Mr Monkey caught a train into Manchester and scampered down to the Royal Exchange Theatre for the press matinee of The Crucible.
Arthur Miller apparently wrote The Crucible, a fictionalised account of the New England witch hunts of 1692, as a response to Elia Kazan's testimony to the House Un-American Activities Committee in 1952. Miller objected to Kazan saving his career by naming other members of the Communist Party. This timing meant that it's always been assumed that The Crucible is really more about the activities of HUAC than about 17th century Massachusetts, though that was denied repeatedly at the time.
The Crucible is very loosely based on the Salem witch trials of 1692 with a large dose of artistic license or historical inaccuracy (depending on how you look at it).
An obvious diversion from the historical record is making John Proctor much younger, Abigail Williams (one of the bewitched) older, so that their relationship can become a major cause of the whole disaster. Miller had recently had a short affair with Marilyn Monroe, which may have informed this particular bit of artistic licence.
In Miller's version of 1692 Reverend Samuel Parris, the slightly beleaguered minister of Salem, surprises his daughter, niece, and a number of other young girls dancing in the woods outside the town. Some of the girls fall into trances, apparently as a result of witchcraft.
A rather academic investigator, Reverend John Hale, is called in to study the children with the result that they all wake up and, to avoid admitting they've been dancing naked in the forest, start naming people as witches.
As more and more people are named as witches official hearings are held, with the allegedly bewitched girls as the star witnesses whose every word is accepted as absolute truth. Eventually John Proctor attempts to make a stand against the process, with not totally successful results.
Mr Monkey found that part of the stage set had spilled out into the Great Hall of the Exchange. On one side a massive slab with a cross cut through it marks the start of a stone path into the Theatre; opposite there is a softer, lower path with a series of tree trunks of different sizes.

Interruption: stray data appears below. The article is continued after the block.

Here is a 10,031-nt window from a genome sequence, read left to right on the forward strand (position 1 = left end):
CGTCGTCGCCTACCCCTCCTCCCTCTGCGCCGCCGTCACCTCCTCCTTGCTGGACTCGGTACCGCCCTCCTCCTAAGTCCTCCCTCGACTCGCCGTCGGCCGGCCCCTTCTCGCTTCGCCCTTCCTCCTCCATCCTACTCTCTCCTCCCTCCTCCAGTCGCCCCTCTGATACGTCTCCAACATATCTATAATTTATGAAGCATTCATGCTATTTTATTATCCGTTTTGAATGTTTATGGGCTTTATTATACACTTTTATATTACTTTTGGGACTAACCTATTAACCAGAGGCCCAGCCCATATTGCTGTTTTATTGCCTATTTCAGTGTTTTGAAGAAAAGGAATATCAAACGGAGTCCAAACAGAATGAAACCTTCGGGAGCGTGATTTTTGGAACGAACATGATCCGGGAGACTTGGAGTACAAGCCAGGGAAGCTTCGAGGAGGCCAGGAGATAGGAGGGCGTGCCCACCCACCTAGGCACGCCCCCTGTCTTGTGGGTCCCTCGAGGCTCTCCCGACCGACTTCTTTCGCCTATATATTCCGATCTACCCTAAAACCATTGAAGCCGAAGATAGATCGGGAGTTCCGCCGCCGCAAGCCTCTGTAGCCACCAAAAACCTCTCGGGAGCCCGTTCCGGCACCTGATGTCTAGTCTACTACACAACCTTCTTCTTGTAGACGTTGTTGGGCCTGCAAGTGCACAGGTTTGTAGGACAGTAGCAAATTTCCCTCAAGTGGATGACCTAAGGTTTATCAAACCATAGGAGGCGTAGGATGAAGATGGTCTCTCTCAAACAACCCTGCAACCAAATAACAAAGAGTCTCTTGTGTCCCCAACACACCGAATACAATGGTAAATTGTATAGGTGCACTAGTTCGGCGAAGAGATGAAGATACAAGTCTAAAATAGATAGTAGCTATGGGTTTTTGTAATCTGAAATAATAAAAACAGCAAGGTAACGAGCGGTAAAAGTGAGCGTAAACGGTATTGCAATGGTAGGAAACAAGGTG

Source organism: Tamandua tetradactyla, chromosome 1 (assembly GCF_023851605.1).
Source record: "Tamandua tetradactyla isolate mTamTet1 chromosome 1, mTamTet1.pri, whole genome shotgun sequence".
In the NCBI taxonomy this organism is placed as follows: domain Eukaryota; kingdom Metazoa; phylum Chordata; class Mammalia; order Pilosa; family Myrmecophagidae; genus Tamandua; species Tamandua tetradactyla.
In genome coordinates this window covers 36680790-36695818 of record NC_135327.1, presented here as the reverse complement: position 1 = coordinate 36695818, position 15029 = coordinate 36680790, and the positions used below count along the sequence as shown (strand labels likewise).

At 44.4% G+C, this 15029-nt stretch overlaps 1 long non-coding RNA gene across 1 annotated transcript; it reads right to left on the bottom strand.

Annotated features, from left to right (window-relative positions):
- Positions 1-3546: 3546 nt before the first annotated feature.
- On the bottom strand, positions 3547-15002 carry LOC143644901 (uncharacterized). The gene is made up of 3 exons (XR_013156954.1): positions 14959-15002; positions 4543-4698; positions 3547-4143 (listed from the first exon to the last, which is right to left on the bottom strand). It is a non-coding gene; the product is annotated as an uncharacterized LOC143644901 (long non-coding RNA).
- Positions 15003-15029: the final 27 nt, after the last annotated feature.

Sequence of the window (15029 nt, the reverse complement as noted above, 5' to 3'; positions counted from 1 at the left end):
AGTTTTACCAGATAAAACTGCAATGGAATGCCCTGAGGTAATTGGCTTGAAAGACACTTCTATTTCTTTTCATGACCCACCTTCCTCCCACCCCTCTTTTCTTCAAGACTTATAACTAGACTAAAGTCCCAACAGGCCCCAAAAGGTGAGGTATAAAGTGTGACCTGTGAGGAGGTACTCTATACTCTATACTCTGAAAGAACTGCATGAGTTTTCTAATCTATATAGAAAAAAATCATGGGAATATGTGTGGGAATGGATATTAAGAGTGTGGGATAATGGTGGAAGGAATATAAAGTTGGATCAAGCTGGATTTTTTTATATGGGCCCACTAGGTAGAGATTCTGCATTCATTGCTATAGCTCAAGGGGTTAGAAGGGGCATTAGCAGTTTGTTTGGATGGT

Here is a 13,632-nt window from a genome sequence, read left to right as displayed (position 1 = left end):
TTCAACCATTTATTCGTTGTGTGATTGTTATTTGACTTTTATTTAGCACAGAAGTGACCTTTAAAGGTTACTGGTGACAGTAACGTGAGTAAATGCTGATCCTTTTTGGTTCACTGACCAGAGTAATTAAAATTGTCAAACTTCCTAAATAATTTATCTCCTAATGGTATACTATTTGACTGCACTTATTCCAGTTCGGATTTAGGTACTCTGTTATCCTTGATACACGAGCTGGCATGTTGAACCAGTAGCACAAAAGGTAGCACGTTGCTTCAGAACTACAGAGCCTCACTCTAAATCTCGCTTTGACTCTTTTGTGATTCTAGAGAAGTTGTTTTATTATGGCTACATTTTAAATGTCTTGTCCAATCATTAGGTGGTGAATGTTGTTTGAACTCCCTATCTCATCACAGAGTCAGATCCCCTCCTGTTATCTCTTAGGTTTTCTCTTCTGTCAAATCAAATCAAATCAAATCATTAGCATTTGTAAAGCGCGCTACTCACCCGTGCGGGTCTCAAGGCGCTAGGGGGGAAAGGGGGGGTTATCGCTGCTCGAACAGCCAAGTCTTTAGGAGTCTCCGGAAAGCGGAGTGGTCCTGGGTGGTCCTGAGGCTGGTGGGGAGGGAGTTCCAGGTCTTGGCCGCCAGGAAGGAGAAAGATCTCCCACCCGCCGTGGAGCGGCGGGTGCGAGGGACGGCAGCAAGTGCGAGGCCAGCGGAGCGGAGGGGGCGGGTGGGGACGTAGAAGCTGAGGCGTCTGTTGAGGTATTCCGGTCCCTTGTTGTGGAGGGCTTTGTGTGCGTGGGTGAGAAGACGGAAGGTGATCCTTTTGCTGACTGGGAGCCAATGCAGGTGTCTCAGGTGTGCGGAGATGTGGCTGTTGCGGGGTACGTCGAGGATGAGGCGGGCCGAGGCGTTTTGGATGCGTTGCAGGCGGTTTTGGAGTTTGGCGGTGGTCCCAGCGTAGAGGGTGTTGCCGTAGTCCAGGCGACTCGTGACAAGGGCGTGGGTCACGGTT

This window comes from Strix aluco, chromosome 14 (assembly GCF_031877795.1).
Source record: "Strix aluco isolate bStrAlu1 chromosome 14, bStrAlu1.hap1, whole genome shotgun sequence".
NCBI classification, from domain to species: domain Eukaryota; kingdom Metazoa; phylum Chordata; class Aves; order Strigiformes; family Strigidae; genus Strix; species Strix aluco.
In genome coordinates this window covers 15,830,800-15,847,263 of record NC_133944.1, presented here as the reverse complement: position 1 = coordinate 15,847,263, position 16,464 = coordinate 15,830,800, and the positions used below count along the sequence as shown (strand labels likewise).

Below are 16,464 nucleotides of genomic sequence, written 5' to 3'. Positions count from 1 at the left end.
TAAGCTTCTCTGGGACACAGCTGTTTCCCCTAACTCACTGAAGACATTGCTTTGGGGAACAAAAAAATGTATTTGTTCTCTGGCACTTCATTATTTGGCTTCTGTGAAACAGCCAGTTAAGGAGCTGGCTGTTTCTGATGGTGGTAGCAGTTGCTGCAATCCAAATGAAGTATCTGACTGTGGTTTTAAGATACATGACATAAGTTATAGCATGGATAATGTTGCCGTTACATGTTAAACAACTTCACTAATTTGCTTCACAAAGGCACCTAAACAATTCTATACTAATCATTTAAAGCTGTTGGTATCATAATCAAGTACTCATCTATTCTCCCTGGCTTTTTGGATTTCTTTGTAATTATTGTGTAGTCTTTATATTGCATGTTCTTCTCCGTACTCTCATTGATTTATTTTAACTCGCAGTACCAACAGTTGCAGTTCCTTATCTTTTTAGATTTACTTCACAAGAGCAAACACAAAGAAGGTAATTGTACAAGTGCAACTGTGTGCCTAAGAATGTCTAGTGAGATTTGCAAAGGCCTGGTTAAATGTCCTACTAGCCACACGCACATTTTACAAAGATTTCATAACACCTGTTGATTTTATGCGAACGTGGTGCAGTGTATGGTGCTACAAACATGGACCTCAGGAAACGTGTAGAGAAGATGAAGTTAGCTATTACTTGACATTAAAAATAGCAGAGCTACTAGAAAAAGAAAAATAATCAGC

Inside the theatre, the stone of the Church meets the dark forest (in 1692 potentially full of hostile natives and French Canadians) across a central circular bowl which occasionally has a burning circle of light around it.
Throughout the play the men all wear modern clothes, showing their relative statuses conventionally. The women wear a slightly odd collection of what appear to be generic antique clothes. Mr Monkey found this slightly jarring at first, but soon got used to it. He later heard a suggestion that the women may be wearing modest clothes mandated in some Fundamentalist Christian groups in the USA.
The soundscape is excellent throughout, especially during the build-up to a thunderstorm (Mr Monkey became worried that it was raining outside and that he'd get wet on the way home). There is some strobe lighting during this storm.
As Mr Monkey has come to expect from the Royal Exchange, the cast is excellent and obviously know what they're doing. Mr Monkey was particularly impressed by the four he saw as the most important characters.
Tim Steed is very good as the Reverend John Hale, a character who is out of his depth almost from his first appearance. Stephen Kennedy's Reverend Samuel Parris starts as a bit of a bully but ends anguished by what his niece has done to his community. By the end of the play these two know something is going very wrong, but lack the strength to do anything practical about it. Peter Guinness as Deputy Governor Thomas Danforth is a brutally ruthless and efficient politician masquerading as a fair judge; when his conscience raises its head for a moment he stamps it down.
Surrounded by this misguided trio, Jonjo O'Neill is convincing as John Proctor, who eventually is forced to choose between being hanged or saving his life by suggesting other people for persecution. Mr Monkey suspects that Proctor got some of the best lines because Arthur Miller identified rather closely with him.
The rest of the cast support these four very well; Mr Monkey was particularly taken by the timing of Sam Cox (Giles Corey) and by Matti Houghton's desperation and resignation as Elizabeth Proctor.
While Mr Monkey thought that there was a little too much water on the stage in the final scenes, he thoroughly enjoyed this excellent production of an emotionally draining play.
Mr Monkey heartily recommends it to anyone who wants a rather scary three hours considering moral dilemmas and the paranoia of a society that is prepared to destroy itself to save itself.
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